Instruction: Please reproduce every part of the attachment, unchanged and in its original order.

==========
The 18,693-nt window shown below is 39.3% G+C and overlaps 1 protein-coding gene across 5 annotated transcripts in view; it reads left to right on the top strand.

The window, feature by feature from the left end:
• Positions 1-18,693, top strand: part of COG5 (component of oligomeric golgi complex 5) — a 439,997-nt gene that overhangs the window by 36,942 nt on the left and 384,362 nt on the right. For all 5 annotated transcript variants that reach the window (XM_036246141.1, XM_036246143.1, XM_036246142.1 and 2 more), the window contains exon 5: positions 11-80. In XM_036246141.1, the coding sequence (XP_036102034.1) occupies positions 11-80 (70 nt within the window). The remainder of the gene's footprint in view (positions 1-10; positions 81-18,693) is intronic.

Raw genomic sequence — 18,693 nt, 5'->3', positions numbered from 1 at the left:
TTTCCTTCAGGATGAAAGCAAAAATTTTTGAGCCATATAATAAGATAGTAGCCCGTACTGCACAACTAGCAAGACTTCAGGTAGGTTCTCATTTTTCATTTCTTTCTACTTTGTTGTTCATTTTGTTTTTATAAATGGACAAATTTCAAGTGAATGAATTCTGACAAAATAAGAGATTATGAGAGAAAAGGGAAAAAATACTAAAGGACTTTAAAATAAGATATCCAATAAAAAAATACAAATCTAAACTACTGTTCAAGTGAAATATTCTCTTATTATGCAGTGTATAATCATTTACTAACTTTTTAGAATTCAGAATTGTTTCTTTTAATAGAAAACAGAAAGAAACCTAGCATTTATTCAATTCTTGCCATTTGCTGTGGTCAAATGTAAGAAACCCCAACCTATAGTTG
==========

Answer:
The 18,693-nt window shown below is 39.3% G+C and overlaps 1 protein-coding gene across 5 annotated transcripts in view; it reads left to right on the top strand.

The window, feature by feature from the left end:
• Positions 1-18,693, top strand: part of COG5 (component of oligomeric golgi complex 5) — a 439,997-nt gene that overhangs the window by 36,942 nt on the left and 384,362 nt on the right. For all 5 annotated transcript variants that reach the window (XM_036246141.1, XM_036246143.1, XM_036246142.1 and 2 more), the window contains exon 5: positions 11-80. In XM_036246141.1, the coding sequence (XP_036102034.1) occupies positions 11-80 (70 nt within the window). The remainder of the gene's footprint in view (positions 1-10; positions 81-18,693) is intronic.

Raw genomic sequence — 18,693 nt, 5'->3', positions numbered from 1 at the left:
TTTCCTTCAGGATGAAAGCAAAAATTTTTGAGCCATATAATAAGATAGTAGCCCGTACTGCACAACTAGCAAGACTTCAGGTAGGTTCTCATTTTTCATTTCTTTCTACTTTGTTGTTCATTTTGTTTTTATAAATGGACAAATTTCAAGTGAATGAATTCTGACAAAATAAGAGATTATGAGAGAAAAGGGAAAAAATACTAAAGGACTTTAAAATAAGATATCCAATAAAAAAATACAAATCTAAACTACTGTTCAAGTGAAATATTCTCTTATTATGCAGTGTATAATCATTTACTAACTTTTTAGAATTCAGAATTGTTTCTTTTAATAGAAAACAGAAAGAAACCTAGCATTTATTCAATTCTTGCCATTTGCTGTGGTCAAATGTAAGAAACCCCAACCTATAGTTG